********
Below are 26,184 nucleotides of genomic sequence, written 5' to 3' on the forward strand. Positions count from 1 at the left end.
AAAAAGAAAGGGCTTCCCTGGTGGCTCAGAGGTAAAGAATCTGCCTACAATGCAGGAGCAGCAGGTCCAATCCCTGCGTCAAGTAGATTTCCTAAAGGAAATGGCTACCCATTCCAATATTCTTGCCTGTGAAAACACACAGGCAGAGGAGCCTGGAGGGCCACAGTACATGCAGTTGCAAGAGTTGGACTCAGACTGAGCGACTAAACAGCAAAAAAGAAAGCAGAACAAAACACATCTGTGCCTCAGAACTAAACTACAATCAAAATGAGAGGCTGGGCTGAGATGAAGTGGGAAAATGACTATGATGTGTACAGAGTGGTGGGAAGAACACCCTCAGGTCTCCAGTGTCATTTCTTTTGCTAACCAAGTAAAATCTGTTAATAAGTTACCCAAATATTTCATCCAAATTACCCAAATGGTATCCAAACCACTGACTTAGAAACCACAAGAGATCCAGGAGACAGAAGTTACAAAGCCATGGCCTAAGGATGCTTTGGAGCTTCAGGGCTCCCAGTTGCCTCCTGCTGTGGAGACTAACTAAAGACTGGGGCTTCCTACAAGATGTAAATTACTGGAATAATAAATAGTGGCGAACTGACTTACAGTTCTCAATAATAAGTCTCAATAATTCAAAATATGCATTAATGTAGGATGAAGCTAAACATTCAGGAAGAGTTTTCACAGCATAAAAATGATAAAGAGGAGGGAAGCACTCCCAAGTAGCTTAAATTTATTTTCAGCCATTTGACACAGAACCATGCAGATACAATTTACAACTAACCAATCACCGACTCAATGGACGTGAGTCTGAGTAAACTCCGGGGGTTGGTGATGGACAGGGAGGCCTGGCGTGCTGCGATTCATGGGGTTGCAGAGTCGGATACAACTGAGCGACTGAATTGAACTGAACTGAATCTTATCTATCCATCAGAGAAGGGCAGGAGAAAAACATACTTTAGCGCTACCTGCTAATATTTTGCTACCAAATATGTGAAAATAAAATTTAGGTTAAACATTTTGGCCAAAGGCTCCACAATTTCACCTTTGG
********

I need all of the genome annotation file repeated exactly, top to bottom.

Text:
Below are 26,184 nucleotides of genomic sequence, written 5' to 3' on the forward strand. Positions count from 1 at the left end.
AAAAAGAAAGGGCTTCCCTGGTGGCTCAGAGGTAAAGAATCTGCCTACAATGCAGGAGCAGCAGGTCCAATCCCTGCGTCAAGTAGATTTCCTAAAGGAAATGGCTACCCATTCCAATATTCTTGCCTGTGAAAACACACAGGCAGAGGAGCCTGGAGGGCCACAGTACATGCAGTTGCAAGAGTTGGACTCAGACTGAGCGACTAAACAGCAAAAAAGAAAGCAGAACAAAACACATCTGTGCCTCAGAACTAAACTACAATCAAAATGAGAGGCTGGGCTGAGATGAAGTGGGAAAATGACTATGATGTGTACAGAGTGGTGGGAAGAACACCCTCAGGTCTCCAGTGTCATTTCTTTTGCTAACCAAGTAAAATCTGTTAATAAGTTACCCAAATATTTCATCCAAATTACCCAAATGGTATCCAAACCACTGACTTAGAAACCACAAGAGATCCAGGAGACAGAAGTTACAAAGCCATGGCCTAAGGATGCTTTGGAGCTTCAGGGCTCCCAGTTGCCTCCTGCTGTGGAGACTAACTAAAGACTGGGGCTTCCTACAAGATGTAAATTACTGGAATAATAAATAGTGGCGAACTGACTTACAGTTCTCAATAATAAGTCTCAATAATTCAAAATATGCATTAATGTAGGATGAAGCTAAACATTCAGGAAGAGTTTTCACAGCATAAAAATGATAAAGAGGAGGGAAGCACTCCCAAGTAGCTTAAATTTATTTTCAGCCATTTGACACAGAACCATGCAGATACAATTTACAACTAACCAATCACCGACTCAATGGACGTGAGTCTGAGTAAACTCCGGGGGTTGGTGATGGACAGGGAGGCCTGGCGTGCTGCGATTCATGGGGTTGCAGAGTCGGATACAACTGAGCGACTGAATTGAACTGAACTGAATCTTATCTATCCATCAGAGAAGGGCAGGAGAAAAACATACTTTAGCGCTACCTGCTAATATTTTGCTACCAAATATGTGAAAATAAAATTTAGGTTAAACATTTTGGCCAAAGGCTCCACAATTTCACCTTTGG